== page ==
Ruth Bader Ginsburg – Photo: Josh Edelson, Stanford Law/flickr
Supreme Court Justice Ruth Bader Ginsburg thinks Americans are ready to accept a ruling legalizing same-sex marriage nationwide in an notably direct interview with Bloomberg.
“I think it’s doubtful that it wouldn’t be accepted,” Ginsburg said Wednesday of a nationwide marriage equality ruling, pointing to the shift in public opinion toward gay people.
“The change in people’s attitudes on that issue has been enormous,” the 81-year-old Ginsburg continued. “In recent years, people have said, ‘This is the way I am.’ And others looked around, and we discovered it’s our next-door neighbor — we’re very fond of them. Or it’s our child’s best friend, or even our child. I think that as more and more people came out and said that ‘this is who I am,’ the rest of us recognized that they are one of us.”
Ginsburg’s remarks appear to reinforce the views of many court observers that the Supreme Court is ready to rule in favor of marriage equality, a view most recently expressed by President Barack Obama.
“My sense is that the Supreme Court is about to make a shift, one that I welcome, which is to recognize that — having hit a critical mass of states that have recognized same-sex marriage — it doesn’t make sense for us to now have this patchwork system and that it’s time to recognize that, under the equal protection clause of the United States, same-sex couples should have the same rights as anybody else,” Obama said earlier this week during an interview with BuzzFeed News.
“I think that as more and more people came out and said that ‘this is who I am,’ the rest of us recognized that they are one of us.”
But while Ginsburg believes most Americans would accept a sweeping ruling legalizing same-sex marriage, this week has left little doubt others would be less welcoming. Led by Alabama Chief Justice Roy Moore, judges in more than half of Alabama’s 67 counties have defied a federal court order and refused to issue marriage licenses to same-sex couples. On Monday, the Supreme Court declined to extend the stay of a U.S. district court’s ruling overturning the state’s same-sex marriage ban. Moore threatened probate judges who did issue marriage license that they would be “acting in violation of their oaths to uphold the Alabama Constitution if they issued marriage licenses prohibited under Alabama law.”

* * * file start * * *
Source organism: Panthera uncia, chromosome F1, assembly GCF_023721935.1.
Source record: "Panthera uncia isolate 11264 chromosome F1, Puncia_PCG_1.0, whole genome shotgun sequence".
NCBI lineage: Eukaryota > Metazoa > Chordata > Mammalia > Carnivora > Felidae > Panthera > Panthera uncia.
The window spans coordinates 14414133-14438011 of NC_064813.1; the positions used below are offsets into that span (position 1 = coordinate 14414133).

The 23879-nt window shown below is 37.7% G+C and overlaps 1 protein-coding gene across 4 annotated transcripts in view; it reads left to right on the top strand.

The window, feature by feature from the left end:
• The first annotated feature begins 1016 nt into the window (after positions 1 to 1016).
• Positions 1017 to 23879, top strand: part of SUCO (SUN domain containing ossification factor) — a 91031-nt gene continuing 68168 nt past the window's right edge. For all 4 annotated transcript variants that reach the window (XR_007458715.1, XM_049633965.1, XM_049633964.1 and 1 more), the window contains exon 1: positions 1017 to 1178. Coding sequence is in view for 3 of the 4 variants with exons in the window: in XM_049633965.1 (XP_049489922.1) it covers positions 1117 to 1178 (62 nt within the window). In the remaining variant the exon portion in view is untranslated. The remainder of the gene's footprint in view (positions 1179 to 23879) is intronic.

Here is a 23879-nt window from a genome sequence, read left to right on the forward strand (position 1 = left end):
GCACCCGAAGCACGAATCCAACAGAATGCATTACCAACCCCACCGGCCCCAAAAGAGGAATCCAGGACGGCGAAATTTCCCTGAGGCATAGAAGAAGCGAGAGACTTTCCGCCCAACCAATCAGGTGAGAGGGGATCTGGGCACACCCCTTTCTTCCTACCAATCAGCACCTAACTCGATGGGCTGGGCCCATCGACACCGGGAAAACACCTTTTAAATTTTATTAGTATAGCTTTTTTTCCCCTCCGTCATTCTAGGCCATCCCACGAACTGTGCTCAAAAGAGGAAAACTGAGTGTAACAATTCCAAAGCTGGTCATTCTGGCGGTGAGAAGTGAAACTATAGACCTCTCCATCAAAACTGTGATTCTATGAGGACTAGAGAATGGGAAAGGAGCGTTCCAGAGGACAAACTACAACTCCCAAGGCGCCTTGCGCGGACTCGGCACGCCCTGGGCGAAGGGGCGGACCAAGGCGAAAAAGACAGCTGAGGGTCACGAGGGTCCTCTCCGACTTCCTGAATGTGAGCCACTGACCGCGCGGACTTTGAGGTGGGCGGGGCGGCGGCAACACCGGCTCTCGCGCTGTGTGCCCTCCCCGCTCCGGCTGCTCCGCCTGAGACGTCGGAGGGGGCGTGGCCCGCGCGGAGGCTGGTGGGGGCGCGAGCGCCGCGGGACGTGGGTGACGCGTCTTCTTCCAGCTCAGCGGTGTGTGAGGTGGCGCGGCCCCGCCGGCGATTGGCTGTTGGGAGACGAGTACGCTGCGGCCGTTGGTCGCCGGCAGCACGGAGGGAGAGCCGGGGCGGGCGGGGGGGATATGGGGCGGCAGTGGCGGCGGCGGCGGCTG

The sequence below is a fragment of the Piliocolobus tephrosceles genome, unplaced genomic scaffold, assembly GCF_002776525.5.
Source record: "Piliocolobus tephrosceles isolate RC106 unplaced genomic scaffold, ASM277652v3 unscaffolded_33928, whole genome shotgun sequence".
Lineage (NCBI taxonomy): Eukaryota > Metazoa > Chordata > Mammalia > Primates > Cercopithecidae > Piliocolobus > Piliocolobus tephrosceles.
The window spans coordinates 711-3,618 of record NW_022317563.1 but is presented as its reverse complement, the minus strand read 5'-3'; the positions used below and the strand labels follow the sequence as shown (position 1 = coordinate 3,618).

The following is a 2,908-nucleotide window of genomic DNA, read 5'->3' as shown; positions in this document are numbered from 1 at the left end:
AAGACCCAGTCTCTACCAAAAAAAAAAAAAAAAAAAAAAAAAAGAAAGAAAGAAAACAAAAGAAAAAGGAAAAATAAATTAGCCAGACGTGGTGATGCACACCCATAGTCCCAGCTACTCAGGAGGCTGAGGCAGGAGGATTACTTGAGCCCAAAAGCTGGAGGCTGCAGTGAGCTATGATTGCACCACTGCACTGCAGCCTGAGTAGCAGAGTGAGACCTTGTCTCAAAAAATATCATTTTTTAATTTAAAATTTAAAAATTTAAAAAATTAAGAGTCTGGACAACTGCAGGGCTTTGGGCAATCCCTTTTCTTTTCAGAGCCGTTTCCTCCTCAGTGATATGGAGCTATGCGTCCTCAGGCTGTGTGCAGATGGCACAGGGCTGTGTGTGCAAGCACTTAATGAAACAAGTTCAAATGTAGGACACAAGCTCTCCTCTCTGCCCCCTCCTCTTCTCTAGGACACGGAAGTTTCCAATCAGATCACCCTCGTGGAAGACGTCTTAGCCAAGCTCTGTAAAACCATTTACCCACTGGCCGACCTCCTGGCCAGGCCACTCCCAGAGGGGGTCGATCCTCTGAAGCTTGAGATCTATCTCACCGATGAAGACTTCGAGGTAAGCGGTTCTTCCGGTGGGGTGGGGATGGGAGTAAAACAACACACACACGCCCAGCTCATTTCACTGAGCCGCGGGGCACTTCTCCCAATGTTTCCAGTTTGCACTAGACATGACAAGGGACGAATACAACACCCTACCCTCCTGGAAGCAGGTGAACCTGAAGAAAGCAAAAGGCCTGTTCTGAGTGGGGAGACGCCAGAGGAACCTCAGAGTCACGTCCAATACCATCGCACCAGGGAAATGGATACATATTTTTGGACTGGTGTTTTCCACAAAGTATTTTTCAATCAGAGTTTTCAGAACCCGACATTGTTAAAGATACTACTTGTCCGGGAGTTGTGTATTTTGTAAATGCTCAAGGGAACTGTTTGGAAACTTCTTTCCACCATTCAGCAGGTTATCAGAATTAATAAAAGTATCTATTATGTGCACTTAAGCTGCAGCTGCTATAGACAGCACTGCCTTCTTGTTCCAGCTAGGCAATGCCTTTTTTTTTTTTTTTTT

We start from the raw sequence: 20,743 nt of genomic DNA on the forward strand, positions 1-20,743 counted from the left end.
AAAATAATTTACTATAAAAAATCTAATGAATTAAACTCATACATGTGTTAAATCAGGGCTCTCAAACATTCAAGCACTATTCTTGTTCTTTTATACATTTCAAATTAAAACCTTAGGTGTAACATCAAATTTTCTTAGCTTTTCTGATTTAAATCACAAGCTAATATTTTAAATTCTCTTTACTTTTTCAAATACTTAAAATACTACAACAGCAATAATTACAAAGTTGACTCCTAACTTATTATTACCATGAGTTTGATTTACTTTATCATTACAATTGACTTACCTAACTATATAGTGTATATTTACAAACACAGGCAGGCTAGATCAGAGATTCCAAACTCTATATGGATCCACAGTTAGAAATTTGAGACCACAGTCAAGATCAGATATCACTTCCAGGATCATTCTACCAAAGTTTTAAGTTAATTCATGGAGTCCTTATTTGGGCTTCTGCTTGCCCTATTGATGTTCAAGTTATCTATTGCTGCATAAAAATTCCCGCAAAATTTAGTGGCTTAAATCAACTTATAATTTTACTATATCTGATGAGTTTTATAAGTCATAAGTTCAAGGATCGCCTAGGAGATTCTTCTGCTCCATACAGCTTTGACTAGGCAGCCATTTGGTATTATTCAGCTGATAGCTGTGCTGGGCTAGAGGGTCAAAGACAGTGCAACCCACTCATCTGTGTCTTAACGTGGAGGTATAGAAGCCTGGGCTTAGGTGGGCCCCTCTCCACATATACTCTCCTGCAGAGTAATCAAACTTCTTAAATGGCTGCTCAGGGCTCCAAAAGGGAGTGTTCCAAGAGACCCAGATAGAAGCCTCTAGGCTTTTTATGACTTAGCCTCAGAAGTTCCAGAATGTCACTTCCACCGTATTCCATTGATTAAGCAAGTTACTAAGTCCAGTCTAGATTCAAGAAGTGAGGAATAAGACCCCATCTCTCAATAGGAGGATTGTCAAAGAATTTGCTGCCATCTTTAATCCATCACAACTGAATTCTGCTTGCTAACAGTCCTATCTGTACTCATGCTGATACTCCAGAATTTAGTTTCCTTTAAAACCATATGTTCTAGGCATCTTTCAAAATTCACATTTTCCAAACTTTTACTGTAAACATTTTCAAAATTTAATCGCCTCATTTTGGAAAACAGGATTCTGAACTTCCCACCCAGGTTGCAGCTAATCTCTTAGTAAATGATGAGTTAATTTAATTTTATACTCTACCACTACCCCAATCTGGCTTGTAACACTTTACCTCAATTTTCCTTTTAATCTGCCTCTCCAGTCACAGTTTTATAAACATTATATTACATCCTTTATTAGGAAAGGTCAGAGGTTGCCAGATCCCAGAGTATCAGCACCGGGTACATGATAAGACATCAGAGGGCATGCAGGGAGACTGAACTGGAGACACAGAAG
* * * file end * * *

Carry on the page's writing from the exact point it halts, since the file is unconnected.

Moore, who has admitted state courts would be bound by a nationwide marriage equality ruling from the Supreme Court, has been compared to George Wallace, the Alabama governor who defied a federal order to desegregate Alabama schools in the 1960s.
“It’s a shame and a disgrace what is happening in Alabama today, my native state,” Rep. John Lewis (D-Ga.), a veteran of the Civil Rights Movement, said Tuesday on The Diane Rehm Show. “It’s almost like Wallace standing in the schoolhouse door. You cannot have equality and justice for some and not for all under the 14th Amendment to the Constitution. It’s not right, it’s not fair and it’s not just.”
Lewis said he believes the Supreme Court will do “what is right” and Alabama will “become part of the 21st century.”
The Supreme Court is expected to hear arguments on the constitutionality of state bans on same-sex marriage in April, with a ruling handed down in June. In a written dissent, Supreme Court Justice Clarence Thomas wrote the denial of a stay in the Alabama case “may well be seen as a signal of the Court’s intended resolution of that question” of same-sex marriage.
“There was a familiarity with people that didn’t exist in the beginning when the race problem was on the front burner because we lived in segregated communities and it was truly a ‘we, they’ kind of thing,” Ginsburg said Wednesday. “It’s not so, I think, of the gay rights movement. It would not take a lot of adjustment. And of course we shouldn’t speak much more about this subject because one way or another it will be decided before we leave town in June.”